NORMAN — A Cleveland County prosecutor told jurors this afternoon that nothing they heard that might evoke sympathy for Kevin Underwood compares to the horrific details of his crime.
"Do not lose sight of what he did. He killed a 10-year-old child, and everyone's telling us he'd do it again if he could," Assistant District Attorney Susan Caswell said during closing arguments of the penalty phase of Underwood's trial.
Prosecutors are seeking the death penalty. Jurors are expected to begin deliberating later this afternoon.
Last week, a jury took less than 30 minutes to convict Underwood of the 2006 murder of Jamie Rose Bolin, Underwood's upstairs neighbor at a Purcell apartment complex.
In his closing arguments about 2 p.m., defense attorney Wayne Woodyard described Underwood as ""a troubled and disturbed young man."
"You have the power to take his life, and you have the authority to take his life. But do you really have a reason to take his life."
He said the state's reason for imposing the death penalty -- retribution -- "sounds a lot like revenge."
"If you take a life, you lose yours. Is that enough for you? It's not going to bring her back," Woodyard said, referring to Underwood's victim.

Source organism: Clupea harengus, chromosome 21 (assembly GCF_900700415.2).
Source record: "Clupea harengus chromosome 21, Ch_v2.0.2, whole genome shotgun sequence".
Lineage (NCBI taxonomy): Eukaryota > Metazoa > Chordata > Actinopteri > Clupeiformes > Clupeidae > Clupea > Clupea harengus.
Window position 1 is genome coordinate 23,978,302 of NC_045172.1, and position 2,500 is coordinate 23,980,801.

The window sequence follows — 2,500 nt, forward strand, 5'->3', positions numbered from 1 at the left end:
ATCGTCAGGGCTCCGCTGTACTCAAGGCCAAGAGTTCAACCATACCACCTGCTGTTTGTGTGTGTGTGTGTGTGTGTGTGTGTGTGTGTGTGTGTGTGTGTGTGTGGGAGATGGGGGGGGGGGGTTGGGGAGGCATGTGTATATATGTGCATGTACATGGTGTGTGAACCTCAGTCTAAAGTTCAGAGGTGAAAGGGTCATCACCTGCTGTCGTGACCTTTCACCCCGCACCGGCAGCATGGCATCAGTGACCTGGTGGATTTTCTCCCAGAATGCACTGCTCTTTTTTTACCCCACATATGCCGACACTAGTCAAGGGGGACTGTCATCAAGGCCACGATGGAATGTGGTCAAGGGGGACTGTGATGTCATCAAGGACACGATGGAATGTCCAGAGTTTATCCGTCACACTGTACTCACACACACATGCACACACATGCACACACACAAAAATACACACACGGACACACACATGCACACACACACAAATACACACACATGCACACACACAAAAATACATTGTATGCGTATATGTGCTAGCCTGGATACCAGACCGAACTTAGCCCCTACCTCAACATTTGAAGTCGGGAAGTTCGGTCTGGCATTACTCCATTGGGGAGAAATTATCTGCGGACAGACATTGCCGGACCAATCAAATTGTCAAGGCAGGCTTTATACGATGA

Caswell said that in a desperate attempt to save their client's life, defense attorneys mentioned facts including:
— The teasing Underwood took as a child;
The fact that he has family and friends who love him.
The fact that Underwood wouldn't be around children in prison.
Those factors combined can't compare to the continuing danger Underwood poses and the heinous, atrocious and cruel nature of the crime, Caswell said.
Defense expert's findings challenged
This morning, a defense expert admitted he provided opinions "not supported by the evidence" that led to a murder conviction in Colorado.
Dr. Reid Meloy, the state's expert rebuttal witness in the capital murder trial of Kevin Ray Underwood is a respected psychologist who has served as an expert witness for the prosecution of Oklahoma City bombing defendants Timothy McVeigh and Terry Nichols.
But a recent development in Colorado, involving one of the doctor's earlier cases, may have hindered his effectiveness today. A man from Fort Collins, Colo., who served nearly a decade behind bars, largely due to Meloy's expert testimony, was set free in January.
Meloy testified this morning as the last witness in the sentencing phase of Underwood's trial. A jury will deliberate this afternoon whether Underwood should get life imprisonment or death by lethal injection. Prosecutors relied on Meloy's expert testimony to help prove the existence of a continued threat.
Meloy said he didn't specifically interview Underwood but reviewed the reports submitted by defense mental health experts. Meloy said he found nothing incorrect in the defense experts' reports. Defense attorneys asked Meloy whether he had ever been wrong, and whether juries had ever relied upon his wrong opinion.
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